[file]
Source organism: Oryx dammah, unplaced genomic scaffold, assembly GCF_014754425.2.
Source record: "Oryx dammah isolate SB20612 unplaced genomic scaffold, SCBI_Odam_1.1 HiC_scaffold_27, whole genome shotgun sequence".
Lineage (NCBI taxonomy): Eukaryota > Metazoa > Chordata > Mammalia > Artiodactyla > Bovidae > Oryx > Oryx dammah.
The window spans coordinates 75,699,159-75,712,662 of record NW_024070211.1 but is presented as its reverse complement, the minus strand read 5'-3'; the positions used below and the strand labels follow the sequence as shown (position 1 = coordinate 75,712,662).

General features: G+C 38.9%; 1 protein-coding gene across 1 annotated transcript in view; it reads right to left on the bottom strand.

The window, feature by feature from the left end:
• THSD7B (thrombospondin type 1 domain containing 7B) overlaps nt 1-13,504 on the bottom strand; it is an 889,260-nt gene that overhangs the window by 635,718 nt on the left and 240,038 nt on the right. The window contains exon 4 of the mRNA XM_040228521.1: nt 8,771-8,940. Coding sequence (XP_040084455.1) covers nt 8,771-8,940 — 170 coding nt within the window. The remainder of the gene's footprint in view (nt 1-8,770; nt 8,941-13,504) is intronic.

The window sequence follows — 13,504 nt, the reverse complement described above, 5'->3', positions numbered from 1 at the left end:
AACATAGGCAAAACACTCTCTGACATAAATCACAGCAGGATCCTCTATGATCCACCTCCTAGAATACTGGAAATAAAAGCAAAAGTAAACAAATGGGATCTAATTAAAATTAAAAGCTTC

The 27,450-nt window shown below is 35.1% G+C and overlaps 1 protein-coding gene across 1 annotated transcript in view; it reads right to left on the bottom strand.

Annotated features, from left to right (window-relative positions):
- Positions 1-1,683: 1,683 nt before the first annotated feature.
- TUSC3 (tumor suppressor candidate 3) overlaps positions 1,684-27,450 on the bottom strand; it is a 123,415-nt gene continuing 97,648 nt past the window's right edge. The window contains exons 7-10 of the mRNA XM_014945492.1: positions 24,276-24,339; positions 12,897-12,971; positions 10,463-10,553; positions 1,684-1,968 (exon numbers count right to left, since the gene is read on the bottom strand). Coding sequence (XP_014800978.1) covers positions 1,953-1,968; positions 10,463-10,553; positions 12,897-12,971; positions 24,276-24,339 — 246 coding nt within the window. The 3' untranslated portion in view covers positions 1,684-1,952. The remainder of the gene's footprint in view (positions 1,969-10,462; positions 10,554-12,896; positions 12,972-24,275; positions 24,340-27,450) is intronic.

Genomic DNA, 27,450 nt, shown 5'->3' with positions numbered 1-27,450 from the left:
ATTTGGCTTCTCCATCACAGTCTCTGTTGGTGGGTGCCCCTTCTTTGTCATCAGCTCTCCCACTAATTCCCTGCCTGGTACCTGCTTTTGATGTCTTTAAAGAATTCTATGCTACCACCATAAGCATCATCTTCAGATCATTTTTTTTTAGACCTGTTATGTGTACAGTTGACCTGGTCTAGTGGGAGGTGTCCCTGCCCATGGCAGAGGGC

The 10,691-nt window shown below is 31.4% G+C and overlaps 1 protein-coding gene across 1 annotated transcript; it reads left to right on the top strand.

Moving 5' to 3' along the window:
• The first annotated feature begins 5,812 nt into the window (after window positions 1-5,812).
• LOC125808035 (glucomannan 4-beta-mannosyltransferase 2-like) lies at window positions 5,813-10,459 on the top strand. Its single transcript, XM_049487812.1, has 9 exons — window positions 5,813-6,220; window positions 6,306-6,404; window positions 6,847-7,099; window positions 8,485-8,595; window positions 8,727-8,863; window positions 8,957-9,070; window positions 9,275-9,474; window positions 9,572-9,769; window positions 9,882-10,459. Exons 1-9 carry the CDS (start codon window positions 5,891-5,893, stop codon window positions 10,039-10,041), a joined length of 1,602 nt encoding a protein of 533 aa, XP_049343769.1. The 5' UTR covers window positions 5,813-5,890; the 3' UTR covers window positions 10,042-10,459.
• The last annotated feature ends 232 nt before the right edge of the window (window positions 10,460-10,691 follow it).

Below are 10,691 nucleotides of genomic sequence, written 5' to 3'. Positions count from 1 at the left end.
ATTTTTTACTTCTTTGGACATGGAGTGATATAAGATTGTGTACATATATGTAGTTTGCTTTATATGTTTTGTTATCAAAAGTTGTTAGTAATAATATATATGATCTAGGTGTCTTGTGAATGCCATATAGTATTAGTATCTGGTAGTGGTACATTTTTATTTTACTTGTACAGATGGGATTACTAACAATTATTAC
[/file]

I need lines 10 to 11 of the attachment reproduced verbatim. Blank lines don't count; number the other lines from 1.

The 27,450-nt window shown below is 35.1% G+C and overlaps 1 protein-coding gene across 1 annotated transcript in view; it reads right to left on the bottom strand.

Annotated features, from left to right (window-relative positions):